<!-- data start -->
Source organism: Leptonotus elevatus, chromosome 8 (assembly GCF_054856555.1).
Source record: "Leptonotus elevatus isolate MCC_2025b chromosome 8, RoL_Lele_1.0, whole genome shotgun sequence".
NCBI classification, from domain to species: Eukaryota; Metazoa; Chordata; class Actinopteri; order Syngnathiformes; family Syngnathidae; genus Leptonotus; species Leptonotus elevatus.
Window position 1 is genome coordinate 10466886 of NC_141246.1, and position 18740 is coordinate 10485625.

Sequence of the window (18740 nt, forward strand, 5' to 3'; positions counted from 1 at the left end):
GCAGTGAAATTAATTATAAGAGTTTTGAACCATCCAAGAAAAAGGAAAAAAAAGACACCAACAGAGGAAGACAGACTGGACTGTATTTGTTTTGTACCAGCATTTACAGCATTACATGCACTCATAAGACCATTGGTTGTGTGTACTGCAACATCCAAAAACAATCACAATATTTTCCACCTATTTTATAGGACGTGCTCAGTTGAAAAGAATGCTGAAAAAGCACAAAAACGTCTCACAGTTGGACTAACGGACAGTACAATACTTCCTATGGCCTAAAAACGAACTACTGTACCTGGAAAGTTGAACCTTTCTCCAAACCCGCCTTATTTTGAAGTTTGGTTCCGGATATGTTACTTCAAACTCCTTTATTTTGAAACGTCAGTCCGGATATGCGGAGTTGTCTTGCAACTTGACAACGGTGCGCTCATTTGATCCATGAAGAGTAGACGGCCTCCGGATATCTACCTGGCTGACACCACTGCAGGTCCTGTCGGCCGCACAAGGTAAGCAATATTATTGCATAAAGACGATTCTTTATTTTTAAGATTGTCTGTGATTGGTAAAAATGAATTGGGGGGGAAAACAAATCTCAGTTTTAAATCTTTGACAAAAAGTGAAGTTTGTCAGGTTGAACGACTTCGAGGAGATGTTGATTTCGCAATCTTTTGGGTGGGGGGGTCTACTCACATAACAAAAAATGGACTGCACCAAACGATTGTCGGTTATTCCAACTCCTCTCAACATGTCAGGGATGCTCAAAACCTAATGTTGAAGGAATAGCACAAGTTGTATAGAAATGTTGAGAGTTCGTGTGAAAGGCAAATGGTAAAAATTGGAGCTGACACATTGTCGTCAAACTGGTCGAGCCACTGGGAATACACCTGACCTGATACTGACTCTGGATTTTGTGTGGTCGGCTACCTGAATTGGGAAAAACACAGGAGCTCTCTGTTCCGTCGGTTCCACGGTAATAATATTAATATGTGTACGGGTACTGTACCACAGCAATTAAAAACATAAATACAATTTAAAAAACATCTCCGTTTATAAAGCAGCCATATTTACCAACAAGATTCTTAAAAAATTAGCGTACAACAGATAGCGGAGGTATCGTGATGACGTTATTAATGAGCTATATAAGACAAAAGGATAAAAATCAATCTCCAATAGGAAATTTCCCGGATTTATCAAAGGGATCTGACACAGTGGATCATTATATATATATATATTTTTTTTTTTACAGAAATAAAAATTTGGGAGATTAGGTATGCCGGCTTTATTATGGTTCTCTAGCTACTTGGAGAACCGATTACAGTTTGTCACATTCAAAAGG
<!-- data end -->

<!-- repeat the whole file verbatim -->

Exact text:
Source organism: Leptonotus elevatus, chromosome 8 (assembly GCF_054856555.1).
Source record: "Leptonotus elevatus isolate MCC_2025b chromosome 8, RoL_Lele_1.0, whole genome shotgun sequence".
NCBI classification, from domain to species: Eukaryota; Metazoa; Chordata; class Actinopteri; order Syngnathiformes; family Syngnathidae; genus Leptonotus; species Leptonotus elevatus.
Window position 1 is genome coordinate 10466886 of NC_141246.1, and position 18740 is coordinate 10485625.

Sequence of the window (18740 nt, forward strand, 5' to 3'; positions counted from 1 at the left end):
GCAGTGAAATTAATTATAAGAGTTTTGAACCATCCAAGAAAAAGGAAAAAAAAGACACCAACAGAGGAAGACAGACTGGACTGTATTTGTTTTGTACCAGCATTTACAGCATTACATGCACTCATAAGACCATTGGTTGTGTGTACTGCAACATCCAAAAACAATCACAATATTTTCCACCTATTTTATAGGACGTGCTCAGTTGAAAAGAATGCTGAAAAAGCACAAAAACGTCTCACAGTTGGACTAACGGACAGTACAATACTTCCTATGGCCTAAAAACGAACTACTGTACCTGGAAAGTTGAACCTTTCTCCAAACCCGCCTTATTTTGAAGTTTGGTTCCGGATATGTTACTTCAAACTCCTTTATTTTGAAACGTCAGTCCGGATATGCGGAGTTGTCTTGCAACTTGACAACGGTGCGCTCATTTGATCCATGAAGAGTAGACGGCCTCCGGATATCTACCTGGCTGACACCACTGCAGGTCCTGTCGGCCGCACAAGGTAAGCAATATTATTGCATAAAGACGATTCTTTATTTTTAAGATTGTCTGTGATTGGTAAAAATGAATTGGGGGGGAAAACAAATCTCAGTTTTAAATCTTTGACAAAAAGTGAAGTTTGTCAGGTTGAACGACTTCGAGGAGATGTTGATTTCGCAATCTTTTGGGTGGGGGGGTCTACTCACATAACAAAAAATGGACTGCACCAAACGATTGTCGGTTATTCCAACTCCTCTCAACATGTCAGGGATGCTCAAAACCTAATGTTGAAGGAATAGCACAAGTTGTATAGAAATGTTGAGAGTTCGTGTGAAAGGCAAATGGTAAAAATTGGAGCTGACACATTGTCGTCAAACTGGTCGAGCCACTGGGAATACACCTGACCTGATACTGACTCTGGATTTTGTGTGGTCGGCTACCTGAATTGGGAAAAACACAGGAGCTCTCTGTTCCGTCGGTTCCACGGTAATAATATTAATATGTGTACGGGTACTGTACCACAGCAATTAAAAACATAAATACAATTTAAAAAACATCTCCGTTTATAAAGCAGCCATATTTACCAACAAGATTCTTAAAAAATTAGCGTACAACAGATAGCGGAGGTATCGTGATGACGTTATTAATGAGCTATATAAGACAAAAGGATAAAAATCAATCTCCAATAGGAAATTTCCCGGATTTATCAAAGGGATCTGACACAGTGGATCATTATATATATATATATTTTTTTTTTTACAGAAATAAAAATTTGGGAGATTAGGTATGCCGGCTTTATTATGGTTCTCTAGCTACTTGGAGAACCGATTACAGTTTGTCACATTCAAAAGG